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Giant ore carrier "Ship of the Year"

Giant ore carrier "Ship of the Year"
The Mitsui O.S.K. Lines, Ltd. operated iron ore carrier Brasil Maru has been selected as the Ship of the Year for 2007 by The Japan Society of Naval Architects and Ocean Engineers.

Giant ore carrier named "Ship of the Year"

The Mitsui O.S.K. Lines, Ltd. operated iron ore carrier Brasil Maru has been selected as the Ship of the Year for 2007 by The Japan Society of Naval Architects and Ocean Engineers.

The selection committee noted that the Brasil Maru is a pioneering vessel in reducing iron ore transport cost which will have a great effect on steel production. Adoption of ultrasonic impact treatment (UIT) welding technologies increases resistance to metal fatigue.

In addition, 2008 marks the centennial anniversary of Japanese emigration to Brazil, and the vessel is the third generation to carry the Brasil Maru name, following two cargo and passenger liners. The new Brasil Maru is thus a historical vessel worthy of the centennial anniversary.

Brasil Maru reflects the needs of the times, offering high efficiency thanks to its large size. With a deadweight tonnage of 320,000 tons which is one of the world's largest, it is the optimal size to transport iron ore produced in Brazil.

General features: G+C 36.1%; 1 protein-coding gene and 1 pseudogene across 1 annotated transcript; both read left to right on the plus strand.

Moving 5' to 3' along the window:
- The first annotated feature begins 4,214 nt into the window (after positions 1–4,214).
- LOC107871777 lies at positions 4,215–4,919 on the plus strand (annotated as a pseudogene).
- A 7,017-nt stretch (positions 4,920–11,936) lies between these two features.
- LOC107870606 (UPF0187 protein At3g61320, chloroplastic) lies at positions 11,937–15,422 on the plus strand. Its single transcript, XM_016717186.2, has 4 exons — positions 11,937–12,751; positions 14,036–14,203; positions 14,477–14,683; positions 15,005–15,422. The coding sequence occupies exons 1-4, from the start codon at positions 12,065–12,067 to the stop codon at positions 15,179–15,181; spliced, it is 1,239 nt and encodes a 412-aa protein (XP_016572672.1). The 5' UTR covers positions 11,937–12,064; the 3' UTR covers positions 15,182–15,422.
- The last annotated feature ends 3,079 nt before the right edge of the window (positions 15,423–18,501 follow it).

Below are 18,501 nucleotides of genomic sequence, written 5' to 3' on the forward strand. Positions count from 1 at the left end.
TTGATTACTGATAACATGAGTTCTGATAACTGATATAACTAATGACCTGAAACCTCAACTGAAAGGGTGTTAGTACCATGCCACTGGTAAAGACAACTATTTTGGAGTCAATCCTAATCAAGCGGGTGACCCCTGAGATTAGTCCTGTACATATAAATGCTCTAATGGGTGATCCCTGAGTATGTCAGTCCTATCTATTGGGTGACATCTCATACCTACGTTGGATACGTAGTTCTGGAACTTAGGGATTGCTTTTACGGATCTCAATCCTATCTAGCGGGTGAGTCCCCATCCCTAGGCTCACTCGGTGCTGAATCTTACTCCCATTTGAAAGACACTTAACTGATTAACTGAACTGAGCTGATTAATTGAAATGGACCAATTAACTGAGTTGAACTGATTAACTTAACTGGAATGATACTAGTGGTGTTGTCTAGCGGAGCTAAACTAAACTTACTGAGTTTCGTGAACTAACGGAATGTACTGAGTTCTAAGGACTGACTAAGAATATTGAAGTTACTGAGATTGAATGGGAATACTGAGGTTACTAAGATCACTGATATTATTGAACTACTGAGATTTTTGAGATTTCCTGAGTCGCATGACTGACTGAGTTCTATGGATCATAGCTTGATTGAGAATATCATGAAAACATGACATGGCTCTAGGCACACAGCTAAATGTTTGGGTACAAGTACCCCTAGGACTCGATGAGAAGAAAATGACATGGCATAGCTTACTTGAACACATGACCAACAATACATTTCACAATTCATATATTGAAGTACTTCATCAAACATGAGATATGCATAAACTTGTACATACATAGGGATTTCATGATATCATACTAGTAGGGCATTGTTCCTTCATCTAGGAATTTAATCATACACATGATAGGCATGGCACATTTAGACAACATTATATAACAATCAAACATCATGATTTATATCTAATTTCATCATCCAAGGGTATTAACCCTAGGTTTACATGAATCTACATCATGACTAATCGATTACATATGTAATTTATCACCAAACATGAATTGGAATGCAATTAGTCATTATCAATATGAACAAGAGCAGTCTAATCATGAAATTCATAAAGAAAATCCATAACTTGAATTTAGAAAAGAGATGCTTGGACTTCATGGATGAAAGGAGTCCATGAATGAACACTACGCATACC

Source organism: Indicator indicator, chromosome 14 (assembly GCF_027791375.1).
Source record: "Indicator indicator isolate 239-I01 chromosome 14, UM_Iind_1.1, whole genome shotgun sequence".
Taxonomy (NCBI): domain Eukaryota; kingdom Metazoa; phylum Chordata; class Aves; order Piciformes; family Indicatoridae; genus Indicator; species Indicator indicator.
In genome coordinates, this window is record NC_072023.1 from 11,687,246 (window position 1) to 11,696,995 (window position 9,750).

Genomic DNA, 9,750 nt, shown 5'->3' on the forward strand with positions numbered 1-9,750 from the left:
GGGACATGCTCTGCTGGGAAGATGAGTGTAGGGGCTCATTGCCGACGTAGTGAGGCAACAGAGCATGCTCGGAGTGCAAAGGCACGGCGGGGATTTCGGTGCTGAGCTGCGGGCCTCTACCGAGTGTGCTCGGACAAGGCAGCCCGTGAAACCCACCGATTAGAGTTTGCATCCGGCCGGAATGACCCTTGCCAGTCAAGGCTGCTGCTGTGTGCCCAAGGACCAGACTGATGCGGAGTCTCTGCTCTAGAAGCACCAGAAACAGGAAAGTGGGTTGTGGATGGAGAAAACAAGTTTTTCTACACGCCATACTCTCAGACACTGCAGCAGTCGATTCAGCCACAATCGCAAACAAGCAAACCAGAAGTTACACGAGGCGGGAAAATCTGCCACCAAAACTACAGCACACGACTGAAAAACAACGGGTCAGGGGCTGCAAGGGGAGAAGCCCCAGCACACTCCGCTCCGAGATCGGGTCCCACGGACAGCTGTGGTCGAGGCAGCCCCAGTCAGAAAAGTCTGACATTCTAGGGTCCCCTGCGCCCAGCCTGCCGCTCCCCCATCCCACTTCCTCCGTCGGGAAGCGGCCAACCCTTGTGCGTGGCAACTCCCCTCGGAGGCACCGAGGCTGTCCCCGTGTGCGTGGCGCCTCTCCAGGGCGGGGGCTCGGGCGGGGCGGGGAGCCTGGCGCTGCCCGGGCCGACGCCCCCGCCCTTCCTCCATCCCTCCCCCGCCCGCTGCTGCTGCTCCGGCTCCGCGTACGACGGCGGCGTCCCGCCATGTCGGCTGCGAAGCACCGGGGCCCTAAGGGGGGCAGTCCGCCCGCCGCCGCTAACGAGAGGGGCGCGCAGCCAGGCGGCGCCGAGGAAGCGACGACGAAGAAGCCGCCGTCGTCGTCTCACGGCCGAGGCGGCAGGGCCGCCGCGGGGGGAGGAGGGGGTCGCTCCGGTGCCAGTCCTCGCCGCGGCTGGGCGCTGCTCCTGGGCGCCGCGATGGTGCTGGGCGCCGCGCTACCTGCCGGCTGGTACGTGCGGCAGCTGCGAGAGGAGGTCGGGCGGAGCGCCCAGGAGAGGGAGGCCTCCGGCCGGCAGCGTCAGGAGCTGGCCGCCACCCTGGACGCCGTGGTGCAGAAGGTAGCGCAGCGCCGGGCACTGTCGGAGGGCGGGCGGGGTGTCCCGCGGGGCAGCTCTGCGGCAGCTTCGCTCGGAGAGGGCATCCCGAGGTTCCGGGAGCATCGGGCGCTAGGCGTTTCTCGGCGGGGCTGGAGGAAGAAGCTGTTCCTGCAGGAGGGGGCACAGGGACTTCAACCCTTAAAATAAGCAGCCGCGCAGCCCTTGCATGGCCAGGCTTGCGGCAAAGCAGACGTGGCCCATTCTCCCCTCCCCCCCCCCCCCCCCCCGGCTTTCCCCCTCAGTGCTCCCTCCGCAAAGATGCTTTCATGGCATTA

MOL, with its customer (Nippon Steel Corporation), the shipyard (Mitsui Engineering & Shipbuilding Co., Ltd.), and the shipowner (Tamou Line S.A.) spent a year and a half studying and designing the vessel.

It was built in Japan, where such large-scale iron ore carriers had never been constructed, and is ideally suited to meet increasing demand for transport of iron ore from Brazil to Japan via shuttle service.

Starting with the Brasil Maru, more than 50 iron ore carriers in the 300,000 dwt class have been ordered around the world. The Brasil Maru is truly the forerunner of future iron ore transport.

The vessel's design relied on the most advanced computer simulation to optimize environmental protection and safe operation. It offers high-performance course stability that takes water flow into account, and excellent maneuverability.

In addition, UIT, a revolutionary method of treating steel surfaces, was used to more than double resistance to metal fatigue in the welded parts.

By making the vessel larger, CO2 emissions are reduced by 20% per ton of ore carried compared to currently used Cape size bulkers. Other environment friendly features include double-hull fuel tanks, an engine that meets International Marine Organization (IMO) exhaust emission standards, and the energy saving Mitsui Integrated Propeller Boss (MIPB).

The Brasil Maru is the third generation ship to bear the name, succeeding the first-generation cargo and passenger liner Brasil Maru (built in 1939) and the second-generation cargo and passenger liner Brazil Maru (built in 1954). This reflects MOL's long history serving the Japan-South America route. The new third-generation ship carries the "Brasil Maru" name in Portuguese as an iron ore carrier directly linking Japan and Brazil, reflecting hopes for the continued growth of friendship between the two nations.

BRASIL MARU particulars

Shipowner: Tamou Line S.A.

Flag: Panama

Shipbuilder: Mitsui Engineering & Shipbuilding Co., Ltd. Chiba Works

Completion: December 7, 2007

Ship class: NK

Length: 340.00 m

Breadth: 60.00 m

Draft: 28.15 m

Gross tonnage: 160,774 tons

Speed: 15.0 knots

Main engine: One 23,640 kW MITSUI B&W 7S80MC-C Diesel

Capacity: Iron ore, 327,180 tons


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